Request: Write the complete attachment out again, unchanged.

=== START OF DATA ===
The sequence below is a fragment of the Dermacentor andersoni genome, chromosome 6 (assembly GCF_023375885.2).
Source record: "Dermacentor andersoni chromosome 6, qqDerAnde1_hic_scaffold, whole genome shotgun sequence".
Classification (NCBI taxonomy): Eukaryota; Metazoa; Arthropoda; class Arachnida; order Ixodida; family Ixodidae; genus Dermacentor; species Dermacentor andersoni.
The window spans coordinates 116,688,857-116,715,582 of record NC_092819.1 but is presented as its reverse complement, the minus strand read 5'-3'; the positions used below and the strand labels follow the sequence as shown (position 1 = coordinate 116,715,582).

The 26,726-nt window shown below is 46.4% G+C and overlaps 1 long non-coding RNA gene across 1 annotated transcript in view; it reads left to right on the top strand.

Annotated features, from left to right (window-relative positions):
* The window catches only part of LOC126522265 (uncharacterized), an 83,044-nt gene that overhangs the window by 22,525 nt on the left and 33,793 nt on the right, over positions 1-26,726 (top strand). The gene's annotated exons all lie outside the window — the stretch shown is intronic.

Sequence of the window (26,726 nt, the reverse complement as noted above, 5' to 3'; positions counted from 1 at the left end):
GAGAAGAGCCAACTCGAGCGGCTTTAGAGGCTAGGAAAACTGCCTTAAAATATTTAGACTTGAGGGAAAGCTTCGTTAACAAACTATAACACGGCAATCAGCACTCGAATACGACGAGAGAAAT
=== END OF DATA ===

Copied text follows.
The sequence below is a fragment of the Dermacentor andersoni genome, chromosome 6 (assembly GCF_023375885.2).
Source record: "Dermacentor andersoni chromosome 6, qqDerAnde1_hic_scaffold, whole genome shotgun sequence".
Classification (NCBI taxonomy): Eukaryota; Metazoa; Arthropoda; class Arachnida; order Ixodida; family Ixodidae; genus Dermacentor; species Dermacentor andersoni.
The window spans coordinates 116,688,857-116,715,582 of record NC_092819.1 but is presented as its reverse complement, the minus strand read 5'-3'; the positions used below and the strand labels follow the sequence as shown (position 1 = coordinate 116,715,582).

The 26,726-nt window shown below is 46.4% G+C and overlaps 1 long non-coding RNA gene across 1 annotated transcript in view; it reads left to right on the top strand.

Annotated features, from left to right (window-relative positions):
* The window catches only part of LOC126522265 (uncharacterized), an 83,044-nt gene that overhangs the window by 22,525 nt on the left and 33,793 nt on the right, over positions 1-26,726 (top strand). The gene's annotated exons all lie outside the window — the stretch shown is intronic.

Sequence of the window (26,726 nt, the reverse complement as noted above, 5' to 3'; positions counted from 1 at the left end):
GAGAAGAGCCAACTCGAGCGGCTTTAGAGGCTAGGAAAACTGCCTTAAAATATTTAGACTTGAGGGAAAGCTTCGTTAACAAACTATAACACGGCAATCAGCACTCGAATACGACGAGAGAAAT